COMMENTS OF THE
COMMENTS OF THE
COMPETITIVE ENTERPRISE INSTITUTE
TO THE FOOD AND DRUG ADMINISTRATION
REGARDING THE AGENCY’S PROPOSED RULE FOR
PREMARKET NOTICE CONCERNING BIOENGINEERED FOODS
May 3, 2001
Docket No. 00N-1396, Proposed rule
66 FR 4706 (January 18, 2001)
The Competitive Enterprise Institute (CEI) appreciates the opportunity to submit these comments regarding the Food and Drug Administration’s proposed rule regarding Premarket Notice for Bioengineered Foods. CEI is a non-profit research and advocacy organization and has been extensively involved in issues dealing with food safety and other matters of public health. Examples of this work include: CEI’s comments regarding the Food and Drug Administration’s Public Meetings on Biotechnology in the Year 2000 and Beyond (64 FR 57470, October 25, 1999); the organization’s statement against mandatory labeling of recombinant Bovine Somatotropin-derived dairy products at the May 6, 1993 Joint Meeting of the Food and Veterinary Medicine Advisory Committees (See 58 FR 21314, April 20, 1993); and its comments regarding FDA’s proposal on voluntary labeling of recombinant Bovine Somatotropin-derived dairy products (59 FR 6279, February 10, 1994). Other examples include CEI’s comments regarding the U.S. Department of Agriculture’s National Organic Program (62 FR 65850, December 16, 1997 and 65 FR 13512, March 13, 2000), and CEI’s law suit challenging the federal ban on voluntary mentions on product labels of the health benefits of moderate alcohol consumption (CEI, et al., v. Rubin, Civil Action No. 96-2476 TPJ).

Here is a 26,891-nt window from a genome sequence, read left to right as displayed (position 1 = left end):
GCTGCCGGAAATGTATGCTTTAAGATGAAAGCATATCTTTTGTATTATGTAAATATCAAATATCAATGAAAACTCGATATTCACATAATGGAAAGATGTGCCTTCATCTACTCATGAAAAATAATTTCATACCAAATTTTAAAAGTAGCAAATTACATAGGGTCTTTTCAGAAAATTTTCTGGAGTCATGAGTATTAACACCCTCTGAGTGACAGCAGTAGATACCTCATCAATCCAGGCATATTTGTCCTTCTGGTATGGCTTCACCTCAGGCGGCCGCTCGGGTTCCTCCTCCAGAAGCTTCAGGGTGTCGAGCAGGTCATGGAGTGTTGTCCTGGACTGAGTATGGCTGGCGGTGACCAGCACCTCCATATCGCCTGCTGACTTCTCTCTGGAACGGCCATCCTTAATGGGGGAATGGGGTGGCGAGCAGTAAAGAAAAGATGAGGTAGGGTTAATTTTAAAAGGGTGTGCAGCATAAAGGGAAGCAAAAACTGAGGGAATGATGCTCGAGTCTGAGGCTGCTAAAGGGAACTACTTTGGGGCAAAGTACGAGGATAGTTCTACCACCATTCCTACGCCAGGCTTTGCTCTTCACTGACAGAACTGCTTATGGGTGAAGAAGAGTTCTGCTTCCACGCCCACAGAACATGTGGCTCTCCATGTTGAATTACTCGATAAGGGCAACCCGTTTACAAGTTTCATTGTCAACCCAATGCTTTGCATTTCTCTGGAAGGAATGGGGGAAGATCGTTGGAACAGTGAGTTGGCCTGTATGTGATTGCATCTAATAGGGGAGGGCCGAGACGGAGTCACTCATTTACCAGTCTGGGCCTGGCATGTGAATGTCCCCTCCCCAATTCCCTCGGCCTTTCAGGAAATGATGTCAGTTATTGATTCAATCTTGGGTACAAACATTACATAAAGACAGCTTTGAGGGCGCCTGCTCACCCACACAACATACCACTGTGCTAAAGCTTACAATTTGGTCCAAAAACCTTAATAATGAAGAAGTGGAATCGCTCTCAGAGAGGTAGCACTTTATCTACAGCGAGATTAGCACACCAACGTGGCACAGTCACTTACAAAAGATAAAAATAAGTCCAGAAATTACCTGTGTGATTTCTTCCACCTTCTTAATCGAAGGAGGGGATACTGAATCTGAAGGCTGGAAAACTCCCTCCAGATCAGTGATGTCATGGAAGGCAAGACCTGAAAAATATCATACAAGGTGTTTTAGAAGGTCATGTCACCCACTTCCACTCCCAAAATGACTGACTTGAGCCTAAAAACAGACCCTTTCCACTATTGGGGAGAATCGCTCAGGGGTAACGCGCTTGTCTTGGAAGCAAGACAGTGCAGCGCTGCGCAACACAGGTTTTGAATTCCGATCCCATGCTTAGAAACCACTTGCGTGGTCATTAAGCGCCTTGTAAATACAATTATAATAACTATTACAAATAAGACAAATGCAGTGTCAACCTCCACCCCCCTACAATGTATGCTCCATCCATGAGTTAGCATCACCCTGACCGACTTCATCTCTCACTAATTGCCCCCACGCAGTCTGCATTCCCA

On May 29, 1992, the Food and Drug Administration published in the Federal Register (57 FR 22984 et seq.) its “Statement of Policy: Foods Derived from New Plant Varieties,” expanding the agency’s interpretation of the Federal Food, Drug and Cosmetics Act with respect to foods derived from new plant varieties, including those developed with recombinant DNA techniques. Under that interpretation, evaluations of the safety of such foods are to be based on the “objective characteristics of the food product or its components rather than the fact that new development methods were used.” In its Statement of Policy, FDA issued guidance to plant breeders regarding many of the scientific considerations for evaluating the safety and nutritional aspects of foods from new plant varieties, including those from traditional methods, tissue culture, and rDNA techniques. This guidance document included several flow charts with a stepwise progression of questions for determining situations in which producers should consult with FDA on scientific issues.